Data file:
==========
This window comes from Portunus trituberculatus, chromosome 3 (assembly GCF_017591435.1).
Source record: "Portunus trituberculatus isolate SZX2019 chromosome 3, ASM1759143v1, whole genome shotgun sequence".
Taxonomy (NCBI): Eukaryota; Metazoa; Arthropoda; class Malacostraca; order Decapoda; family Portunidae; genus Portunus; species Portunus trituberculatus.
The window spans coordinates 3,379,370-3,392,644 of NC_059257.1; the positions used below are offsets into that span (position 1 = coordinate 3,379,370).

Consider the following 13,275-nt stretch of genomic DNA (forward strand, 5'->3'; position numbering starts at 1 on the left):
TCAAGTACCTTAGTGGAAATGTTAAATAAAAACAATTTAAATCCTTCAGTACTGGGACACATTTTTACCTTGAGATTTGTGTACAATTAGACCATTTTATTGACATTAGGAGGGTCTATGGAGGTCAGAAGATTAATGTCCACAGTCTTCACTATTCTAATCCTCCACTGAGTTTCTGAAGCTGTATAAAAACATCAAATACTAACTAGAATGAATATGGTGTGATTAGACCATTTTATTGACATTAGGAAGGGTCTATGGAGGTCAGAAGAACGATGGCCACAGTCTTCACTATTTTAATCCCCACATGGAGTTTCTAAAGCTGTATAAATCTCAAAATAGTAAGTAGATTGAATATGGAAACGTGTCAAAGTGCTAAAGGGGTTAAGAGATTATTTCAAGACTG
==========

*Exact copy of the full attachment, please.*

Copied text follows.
This window comes from Portunus trituberculatus, chromosome 3 (assembly GCF_017591435.1).
Source record: "Portunus trituberculatus isolate SZX2019 chromosome 3, ASM1759143v1, whole genome shotgun sequence".
Taxonomy (NCBI): Eukaryota; Metazoa; Arthropoda; class Malacostraca; order Decapoda; family Portunidae; genus Portunus; species Portunus trituberculatus.
The window spans coordinates 3,379,370-3,392,644 of NC_059257.1; the positions used below are offsets into that span (position 1 = coordinate 3,379,370).

Consider the following 13,275-nt stretch of genomic DNA (forward strand, 5'->3'; position numbering starts at 1 on the left):
TCAAGTACCTTAGTGGAAATGTTAAATAAAAACAATTTAAATCCTTCAGTACTGGGACACATTTTTACCTTGAGATTTGTGTACAATTAGACCATTTTATTGACATTAGGAGGGTCTATGGAGGTCAGAAGATTAATGTCCACAGTCTTCACTATTCTAATCCTCCACTGAGTTTCTGAAGCTGTATAAAAACATCAAATACTAACTAGAATGAATATGGTGTGATTAGACCATTTTATTGACATTAGGAAGGGTCTATGGAGGTCAGAAGAACGATGGCCACAGTCTTCACTATTTTAATCCCCACATGGAGTTTCTAAAGCTGTATAAATCTCAAAATAGTAAGTAGATTGAATATGGAAACGTGTCAAAGTGCTAAAGGGGTTAAGAGATTATTTCAAGACTG